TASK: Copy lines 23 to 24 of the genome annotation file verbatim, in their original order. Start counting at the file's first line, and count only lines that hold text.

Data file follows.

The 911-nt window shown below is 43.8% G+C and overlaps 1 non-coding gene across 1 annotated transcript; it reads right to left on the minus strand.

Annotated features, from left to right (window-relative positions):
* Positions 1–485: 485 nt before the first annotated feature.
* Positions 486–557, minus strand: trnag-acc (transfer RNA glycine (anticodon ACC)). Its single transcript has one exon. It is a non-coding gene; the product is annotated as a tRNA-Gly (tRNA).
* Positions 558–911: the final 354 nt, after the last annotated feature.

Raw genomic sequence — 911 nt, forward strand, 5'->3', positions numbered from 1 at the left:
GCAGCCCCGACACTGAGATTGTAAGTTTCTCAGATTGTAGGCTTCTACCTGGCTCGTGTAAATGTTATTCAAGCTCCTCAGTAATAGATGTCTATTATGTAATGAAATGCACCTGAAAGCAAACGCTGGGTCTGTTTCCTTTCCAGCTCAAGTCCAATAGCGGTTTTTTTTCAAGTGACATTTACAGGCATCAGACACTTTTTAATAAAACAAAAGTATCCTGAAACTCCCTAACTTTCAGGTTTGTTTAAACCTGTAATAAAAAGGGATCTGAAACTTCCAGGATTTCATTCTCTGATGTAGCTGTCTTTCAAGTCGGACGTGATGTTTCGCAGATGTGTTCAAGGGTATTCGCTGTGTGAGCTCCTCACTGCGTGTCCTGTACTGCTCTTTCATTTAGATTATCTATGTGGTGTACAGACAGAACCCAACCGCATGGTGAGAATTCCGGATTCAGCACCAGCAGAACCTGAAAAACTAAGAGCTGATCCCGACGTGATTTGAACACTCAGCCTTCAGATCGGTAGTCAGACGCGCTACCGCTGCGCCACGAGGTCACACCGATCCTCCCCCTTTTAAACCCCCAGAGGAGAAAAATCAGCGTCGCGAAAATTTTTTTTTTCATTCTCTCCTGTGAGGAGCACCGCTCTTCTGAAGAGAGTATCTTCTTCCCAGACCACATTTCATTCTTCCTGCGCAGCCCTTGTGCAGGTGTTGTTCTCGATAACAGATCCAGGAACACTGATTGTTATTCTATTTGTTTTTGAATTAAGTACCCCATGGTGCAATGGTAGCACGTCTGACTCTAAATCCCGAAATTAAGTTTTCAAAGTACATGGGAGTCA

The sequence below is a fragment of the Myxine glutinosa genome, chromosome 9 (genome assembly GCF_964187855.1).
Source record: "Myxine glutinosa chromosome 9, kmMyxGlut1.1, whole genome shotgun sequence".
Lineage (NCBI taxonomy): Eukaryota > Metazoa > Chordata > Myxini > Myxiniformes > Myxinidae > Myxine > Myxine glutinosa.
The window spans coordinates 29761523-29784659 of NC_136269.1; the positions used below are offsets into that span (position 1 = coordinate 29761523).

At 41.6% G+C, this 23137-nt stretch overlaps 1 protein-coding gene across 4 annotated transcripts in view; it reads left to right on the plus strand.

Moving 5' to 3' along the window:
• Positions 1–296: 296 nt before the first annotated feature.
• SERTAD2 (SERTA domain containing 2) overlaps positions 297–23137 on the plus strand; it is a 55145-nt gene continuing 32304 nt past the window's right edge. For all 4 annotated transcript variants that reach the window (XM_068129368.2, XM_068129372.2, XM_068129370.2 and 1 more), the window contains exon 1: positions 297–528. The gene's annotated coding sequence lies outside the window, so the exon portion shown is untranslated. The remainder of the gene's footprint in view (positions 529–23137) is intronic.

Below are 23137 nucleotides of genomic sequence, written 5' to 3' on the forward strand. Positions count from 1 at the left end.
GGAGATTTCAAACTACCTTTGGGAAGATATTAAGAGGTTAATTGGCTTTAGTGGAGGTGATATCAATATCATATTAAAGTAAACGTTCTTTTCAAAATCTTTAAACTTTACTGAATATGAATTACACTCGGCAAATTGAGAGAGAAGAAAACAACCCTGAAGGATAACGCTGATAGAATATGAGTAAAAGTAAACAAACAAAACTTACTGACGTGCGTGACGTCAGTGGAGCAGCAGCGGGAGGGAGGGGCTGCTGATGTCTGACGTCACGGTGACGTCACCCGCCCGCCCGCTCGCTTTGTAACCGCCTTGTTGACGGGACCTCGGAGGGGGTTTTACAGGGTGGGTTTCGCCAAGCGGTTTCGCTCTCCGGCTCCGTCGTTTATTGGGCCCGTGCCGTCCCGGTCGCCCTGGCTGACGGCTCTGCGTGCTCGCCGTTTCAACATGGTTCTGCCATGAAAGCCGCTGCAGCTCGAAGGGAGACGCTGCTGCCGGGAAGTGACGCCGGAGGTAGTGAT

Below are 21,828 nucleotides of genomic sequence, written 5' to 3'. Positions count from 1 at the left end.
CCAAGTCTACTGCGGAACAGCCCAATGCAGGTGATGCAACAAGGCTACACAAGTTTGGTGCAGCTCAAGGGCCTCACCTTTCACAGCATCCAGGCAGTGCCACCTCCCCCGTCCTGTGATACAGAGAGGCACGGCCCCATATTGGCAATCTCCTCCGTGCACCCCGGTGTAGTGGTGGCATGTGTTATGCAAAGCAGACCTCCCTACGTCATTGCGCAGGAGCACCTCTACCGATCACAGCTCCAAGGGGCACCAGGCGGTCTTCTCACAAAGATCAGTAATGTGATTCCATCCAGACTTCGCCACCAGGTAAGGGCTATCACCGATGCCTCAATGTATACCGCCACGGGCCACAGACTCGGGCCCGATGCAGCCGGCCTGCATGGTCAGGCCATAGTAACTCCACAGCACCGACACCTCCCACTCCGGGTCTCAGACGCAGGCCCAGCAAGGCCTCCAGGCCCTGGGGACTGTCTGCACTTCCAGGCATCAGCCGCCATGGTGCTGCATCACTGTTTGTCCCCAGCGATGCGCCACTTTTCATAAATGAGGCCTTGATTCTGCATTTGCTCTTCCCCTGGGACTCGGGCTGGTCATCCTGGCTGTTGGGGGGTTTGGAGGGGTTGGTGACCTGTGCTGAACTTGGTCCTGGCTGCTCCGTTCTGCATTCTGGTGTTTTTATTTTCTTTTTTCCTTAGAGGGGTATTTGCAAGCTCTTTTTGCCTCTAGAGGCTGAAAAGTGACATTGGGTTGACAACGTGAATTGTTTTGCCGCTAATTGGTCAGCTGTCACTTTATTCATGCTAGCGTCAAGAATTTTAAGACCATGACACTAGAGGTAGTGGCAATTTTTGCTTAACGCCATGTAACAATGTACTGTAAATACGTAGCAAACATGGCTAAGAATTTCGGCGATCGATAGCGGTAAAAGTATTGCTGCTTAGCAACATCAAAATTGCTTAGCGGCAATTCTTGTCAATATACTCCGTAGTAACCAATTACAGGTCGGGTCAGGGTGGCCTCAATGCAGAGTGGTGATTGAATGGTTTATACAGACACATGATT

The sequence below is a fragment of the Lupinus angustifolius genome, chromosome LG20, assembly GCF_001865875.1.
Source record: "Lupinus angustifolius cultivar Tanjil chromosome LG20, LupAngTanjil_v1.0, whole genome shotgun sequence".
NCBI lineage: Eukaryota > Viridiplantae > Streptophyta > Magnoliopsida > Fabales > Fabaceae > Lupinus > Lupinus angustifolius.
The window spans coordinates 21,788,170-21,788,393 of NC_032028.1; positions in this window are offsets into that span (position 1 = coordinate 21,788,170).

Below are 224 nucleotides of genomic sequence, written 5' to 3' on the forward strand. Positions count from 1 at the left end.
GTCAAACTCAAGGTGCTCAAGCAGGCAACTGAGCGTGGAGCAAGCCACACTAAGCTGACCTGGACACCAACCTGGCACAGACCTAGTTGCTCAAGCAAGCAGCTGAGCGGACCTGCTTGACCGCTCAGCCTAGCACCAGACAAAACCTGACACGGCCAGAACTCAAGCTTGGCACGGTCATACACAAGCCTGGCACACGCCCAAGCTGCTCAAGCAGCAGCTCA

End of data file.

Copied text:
The window spans coordinates 21,788,170-21,788,393 of NC_032028.1; positions in this window are offsets into that span (position 1 = coordinate 21,788,170).

Below are 224 nucleotides of genomic sequence, written 5' to 3' on the forward strand. Positions count from 1 at the left end.